Wednesday, August 12, 2009

Student Investigation into Public Corruption in New Jersey

It's time to 'fess up: in the spring semester of 2009 a team of students in my course in fact investigation began an investigation of public corruption in New Jersey. The investigation centered on one public official in Jersey City. I mention this because the cat is, so to speak, already out of the bag: on July 23, 2009, the FBI arrested 44 persons in the New York City metropolitan area. Many of those persons were public officials in New Jersey who were effectively charged with taking bribes from a person they mistakenly thought was a real estate developer who was seeking official favors in exchange for money. The person who offered and gave the bribes was in fact a fellow who had gotten into a bit of trouble with the law himself -- in part by successfully(!) passing a bad check for $25 million at a bank drive-through window -- and who decided to cooperate with federal authorities and set up a massive sting, all in an effort to mitigate the punishment that he would eventually be given for his own federal crimes.

I am teaching fact investigation again this fall. My class and I will have to decide whether it is both possible and prudent to try to complete the investigation that the spring semester's fact investigation class began. The difficulties facing any such investigation are formidable: witnesses with something to hide will be especially wary, and federal authorities may not appreciate efforts by law students to investigate matters they may still be investigating. So the hurdles facing a continuation of last semester's investigation are substantial. But perhaps there is a sensible and useful way for my students to go forward with this investigation into public corruption in New Jersey. My students and I will discuss this issue in several weeks, which is when classes at my law school start up again. But I will not report in public the decision that my students and I reach. Sorry!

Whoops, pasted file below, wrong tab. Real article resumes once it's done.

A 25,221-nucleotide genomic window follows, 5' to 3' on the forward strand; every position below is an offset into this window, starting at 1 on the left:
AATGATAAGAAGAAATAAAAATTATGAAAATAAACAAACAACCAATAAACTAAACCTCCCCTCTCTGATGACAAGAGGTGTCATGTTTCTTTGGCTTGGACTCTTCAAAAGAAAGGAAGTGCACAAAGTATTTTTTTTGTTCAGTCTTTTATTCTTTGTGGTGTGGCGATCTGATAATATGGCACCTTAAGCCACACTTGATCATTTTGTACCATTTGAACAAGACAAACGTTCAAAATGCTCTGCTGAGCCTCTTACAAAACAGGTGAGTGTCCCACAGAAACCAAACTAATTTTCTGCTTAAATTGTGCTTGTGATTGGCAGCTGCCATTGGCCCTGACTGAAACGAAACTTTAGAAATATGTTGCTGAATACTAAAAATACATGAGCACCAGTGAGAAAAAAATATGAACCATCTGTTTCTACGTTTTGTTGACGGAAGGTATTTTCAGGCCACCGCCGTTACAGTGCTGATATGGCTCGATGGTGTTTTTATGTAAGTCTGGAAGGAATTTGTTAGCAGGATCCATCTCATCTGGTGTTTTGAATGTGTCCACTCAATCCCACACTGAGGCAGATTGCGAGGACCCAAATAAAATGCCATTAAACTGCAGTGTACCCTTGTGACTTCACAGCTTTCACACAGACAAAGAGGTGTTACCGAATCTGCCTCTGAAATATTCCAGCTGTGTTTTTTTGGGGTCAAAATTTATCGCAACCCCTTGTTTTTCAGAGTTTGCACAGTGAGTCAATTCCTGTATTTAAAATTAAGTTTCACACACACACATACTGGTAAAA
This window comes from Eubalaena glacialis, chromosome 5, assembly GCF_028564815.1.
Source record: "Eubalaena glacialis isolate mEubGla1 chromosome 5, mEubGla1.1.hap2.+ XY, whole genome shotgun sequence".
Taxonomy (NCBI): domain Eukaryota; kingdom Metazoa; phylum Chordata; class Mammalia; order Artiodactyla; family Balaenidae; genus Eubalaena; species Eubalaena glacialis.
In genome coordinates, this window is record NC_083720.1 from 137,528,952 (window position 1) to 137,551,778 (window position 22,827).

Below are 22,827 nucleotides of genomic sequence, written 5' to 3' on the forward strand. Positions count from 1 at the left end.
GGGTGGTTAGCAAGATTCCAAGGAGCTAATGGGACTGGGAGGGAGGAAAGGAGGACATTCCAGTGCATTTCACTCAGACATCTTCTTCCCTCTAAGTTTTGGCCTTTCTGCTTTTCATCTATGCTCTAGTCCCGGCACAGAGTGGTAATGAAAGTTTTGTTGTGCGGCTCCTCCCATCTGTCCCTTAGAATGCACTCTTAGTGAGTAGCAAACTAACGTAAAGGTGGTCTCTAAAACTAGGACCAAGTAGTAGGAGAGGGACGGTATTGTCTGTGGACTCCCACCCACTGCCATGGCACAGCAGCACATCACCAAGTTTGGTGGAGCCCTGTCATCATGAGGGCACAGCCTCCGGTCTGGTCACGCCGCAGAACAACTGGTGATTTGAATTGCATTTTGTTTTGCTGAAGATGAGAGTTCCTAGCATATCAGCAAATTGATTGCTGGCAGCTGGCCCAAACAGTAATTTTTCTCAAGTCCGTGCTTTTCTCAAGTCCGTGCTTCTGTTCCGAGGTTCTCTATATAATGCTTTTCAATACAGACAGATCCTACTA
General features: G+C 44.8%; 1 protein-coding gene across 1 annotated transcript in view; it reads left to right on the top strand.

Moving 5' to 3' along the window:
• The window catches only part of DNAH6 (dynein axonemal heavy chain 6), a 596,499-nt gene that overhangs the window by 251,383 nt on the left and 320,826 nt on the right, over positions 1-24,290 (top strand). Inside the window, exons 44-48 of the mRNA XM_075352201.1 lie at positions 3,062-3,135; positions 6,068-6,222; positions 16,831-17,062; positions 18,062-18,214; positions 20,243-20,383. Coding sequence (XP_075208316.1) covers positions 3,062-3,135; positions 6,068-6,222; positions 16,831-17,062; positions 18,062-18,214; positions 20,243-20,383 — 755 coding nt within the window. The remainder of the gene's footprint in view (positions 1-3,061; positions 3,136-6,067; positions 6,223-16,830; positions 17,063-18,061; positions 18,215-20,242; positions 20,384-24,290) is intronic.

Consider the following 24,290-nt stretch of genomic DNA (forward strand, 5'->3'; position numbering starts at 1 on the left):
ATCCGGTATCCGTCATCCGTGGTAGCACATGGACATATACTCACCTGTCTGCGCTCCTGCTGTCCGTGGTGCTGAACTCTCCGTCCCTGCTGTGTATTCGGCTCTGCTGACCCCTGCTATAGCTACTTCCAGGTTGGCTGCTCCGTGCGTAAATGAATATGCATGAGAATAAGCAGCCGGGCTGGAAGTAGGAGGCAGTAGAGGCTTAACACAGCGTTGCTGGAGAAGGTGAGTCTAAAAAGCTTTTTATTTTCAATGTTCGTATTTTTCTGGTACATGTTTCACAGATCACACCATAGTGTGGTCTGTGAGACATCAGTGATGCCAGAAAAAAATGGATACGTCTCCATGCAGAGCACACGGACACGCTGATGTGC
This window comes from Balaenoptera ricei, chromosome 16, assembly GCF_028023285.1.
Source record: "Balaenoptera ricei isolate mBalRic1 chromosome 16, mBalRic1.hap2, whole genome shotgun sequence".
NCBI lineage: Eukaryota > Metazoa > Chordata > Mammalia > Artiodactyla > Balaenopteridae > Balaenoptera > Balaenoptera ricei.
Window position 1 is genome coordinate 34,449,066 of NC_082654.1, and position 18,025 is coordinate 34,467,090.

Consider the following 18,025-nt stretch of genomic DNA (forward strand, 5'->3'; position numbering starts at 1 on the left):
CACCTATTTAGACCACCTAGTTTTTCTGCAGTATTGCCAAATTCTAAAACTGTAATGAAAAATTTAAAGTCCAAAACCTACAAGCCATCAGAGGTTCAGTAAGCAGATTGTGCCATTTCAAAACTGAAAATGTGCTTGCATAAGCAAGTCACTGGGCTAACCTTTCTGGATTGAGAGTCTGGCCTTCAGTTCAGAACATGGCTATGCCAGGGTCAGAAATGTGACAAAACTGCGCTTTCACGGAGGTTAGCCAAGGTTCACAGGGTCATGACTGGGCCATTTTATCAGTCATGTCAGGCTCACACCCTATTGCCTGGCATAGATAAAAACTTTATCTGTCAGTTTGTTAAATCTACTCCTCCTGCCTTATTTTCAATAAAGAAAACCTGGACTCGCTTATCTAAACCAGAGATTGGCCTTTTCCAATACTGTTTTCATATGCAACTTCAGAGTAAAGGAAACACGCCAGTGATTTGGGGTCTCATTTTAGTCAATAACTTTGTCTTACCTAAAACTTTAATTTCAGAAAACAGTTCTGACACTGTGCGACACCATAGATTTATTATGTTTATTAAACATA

&&&

The dynamic evidence page

Coming soon: the law of evidence on Spindle Law

Post a Comment